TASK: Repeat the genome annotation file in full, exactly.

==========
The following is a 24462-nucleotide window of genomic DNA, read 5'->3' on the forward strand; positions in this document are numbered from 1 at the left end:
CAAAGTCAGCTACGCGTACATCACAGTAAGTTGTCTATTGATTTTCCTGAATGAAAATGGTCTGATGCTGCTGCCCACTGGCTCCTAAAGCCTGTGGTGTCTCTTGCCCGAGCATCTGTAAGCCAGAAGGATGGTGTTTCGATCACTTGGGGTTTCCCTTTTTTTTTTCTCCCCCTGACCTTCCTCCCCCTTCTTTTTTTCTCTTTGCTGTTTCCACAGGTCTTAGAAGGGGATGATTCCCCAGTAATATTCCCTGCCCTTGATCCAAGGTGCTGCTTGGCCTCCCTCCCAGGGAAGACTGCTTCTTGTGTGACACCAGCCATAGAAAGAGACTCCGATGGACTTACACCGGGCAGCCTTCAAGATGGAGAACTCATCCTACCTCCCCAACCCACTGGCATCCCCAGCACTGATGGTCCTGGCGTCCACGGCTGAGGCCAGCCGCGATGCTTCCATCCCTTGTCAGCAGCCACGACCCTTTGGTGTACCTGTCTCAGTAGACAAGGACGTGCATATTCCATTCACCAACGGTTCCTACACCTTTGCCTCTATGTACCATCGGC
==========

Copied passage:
The following is a 24462-nucleotide window of genomic DNA, read 5'->3' on the forward strand; positions in this document are numbered from 1 at the left end:
CAAAGTCAGCTACGCGTACATCACAGTAAGTTGTCTATTGATTTTCCTGAATGAAAATGGTCTGATGCTGCTGCCCACTGGCTCCTAAAGCCTGTGGTGTCTCTTGCCCGAGCATCTGTAAGCCAGAAGGATGGTGTTTCGATCACTTGGGGTTTCCCTTTTTTTTTTCTCCCCCTGACCTTCCTCCCCCTTCTTTTTTTCTCTTTGCTGTTTCCACAGGTCTTAGAAGGGGATGATTCCCCAGTAATATTCCCTGCCCTTGATCCAAGGTGCTGCTTGGCCTCCCTCCCAGGGAAGACTGCTTCTTGTGTGACACCAGCCATAGAAAGAGACTCCGATGGACTTACACCGGGCAGCCTTCAAGATGGAGAACTCATCCTACCTCCCCAACCCACTGGCATCCCCAGCACTGATGGTCCTGGCGTCCACGGCTGAGGCCAGCCGCGATGCTTCCATCCCTTGTCAGCAGCCACGACCCTTTGGTGTACCTGTCTCAGTAGACAAGGACGTGCATATTCCATTCACCAACGGTTCCTACACCTTTGCCTCTATGTACCATCGGC